Increasing resistance to quinolones is concerning
Antimicrobial resistance to quinolones is prevalent in many geographic locations in New Zealand, and includes both
Gram-negative and Gram-positive strains.1
Urinary tract infections: community prescribing impacts on resistance patterns
Acute uncomplicated cystitis is one of the most common indications for prescribing antibiotics in otherwise healthy
women.6 Antimicrobial resistance to uropathogens causing uncomplicated cystitis has increased over time.4
Uncomplicated cystitis and pyelonephritis is mainly caused by E. coli (75 to 95%), with occasional involvement
of Enterobacteriaceae, such as Proteus mirabilis and Klebsiella pneumoniae, and Staphylococcus
saprophyticus. Local antimicrobial susceptibility patterns of E. coli should be considered in empirical
While quinolones are an effective treatment for acute cystitis, the pattern of increasing antimicrobial resistance
threatens their long-term usefulness. The resistance level of urinary E. coli infections to quinolones is approaching
8% (Table 1).2 There is also concern about the association between quinolone use and increased rates of MRSA
Although local antimicrobial resistance rates are often skewed by data obtained from infections treated in the hospital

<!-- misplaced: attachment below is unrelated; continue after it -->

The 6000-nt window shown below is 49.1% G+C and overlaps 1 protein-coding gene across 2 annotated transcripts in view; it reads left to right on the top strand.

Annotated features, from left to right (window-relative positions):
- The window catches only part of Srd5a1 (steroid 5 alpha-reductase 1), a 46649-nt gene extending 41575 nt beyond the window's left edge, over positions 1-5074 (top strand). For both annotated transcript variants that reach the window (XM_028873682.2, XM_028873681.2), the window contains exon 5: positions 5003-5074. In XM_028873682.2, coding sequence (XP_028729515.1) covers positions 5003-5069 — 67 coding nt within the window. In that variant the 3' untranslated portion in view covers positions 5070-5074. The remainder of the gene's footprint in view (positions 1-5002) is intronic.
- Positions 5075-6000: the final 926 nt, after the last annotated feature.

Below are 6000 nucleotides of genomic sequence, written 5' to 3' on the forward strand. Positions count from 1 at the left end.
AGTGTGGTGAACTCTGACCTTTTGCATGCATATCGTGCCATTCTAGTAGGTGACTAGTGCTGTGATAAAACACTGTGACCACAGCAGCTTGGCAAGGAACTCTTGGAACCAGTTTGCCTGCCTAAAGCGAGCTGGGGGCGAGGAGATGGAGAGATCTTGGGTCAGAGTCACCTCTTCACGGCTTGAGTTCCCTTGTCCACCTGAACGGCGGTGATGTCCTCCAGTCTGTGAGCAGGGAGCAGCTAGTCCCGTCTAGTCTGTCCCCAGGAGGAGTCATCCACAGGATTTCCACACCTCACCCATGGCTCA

setting, which are more likely to be complicated infections, quinolone resistance is also linked to community prescribing
practices and therefore restrictive use is important.
Gonorrhoea – ciprofloxacin resistance greater than for penicillin
Penicillin was originally used to treat gonorrhoea but increasing penicillin resistance meant that empiric treatment
with ciprofloxacin became more favoured. Data collected by ESR in 2009 reveals that resistance levels of N. Gonorrhoeae to
quinolones is approaching 30%.2 This far exceeds the acceptable 5% resistance threshold for first-line therapy.
The rate of penicillin resistance for the same time period was approximately 12%.2 Ciprofloxacin resistance
is now more prevalent than penicillin resistance in most areas of New Zealand, but local variations do occur. Ceftriaxone
injection is advised for treating suspected gonorrhoea, unless susceptibility data is available.
See “Treatment of sexually
transmitted and other genital infections”, BPJ 20 (April, 2009).
: Antimicrobial resistance to urinary E. Coli
: data from hospital and community laboratories
(ESR, 2002, 2008, 2009)2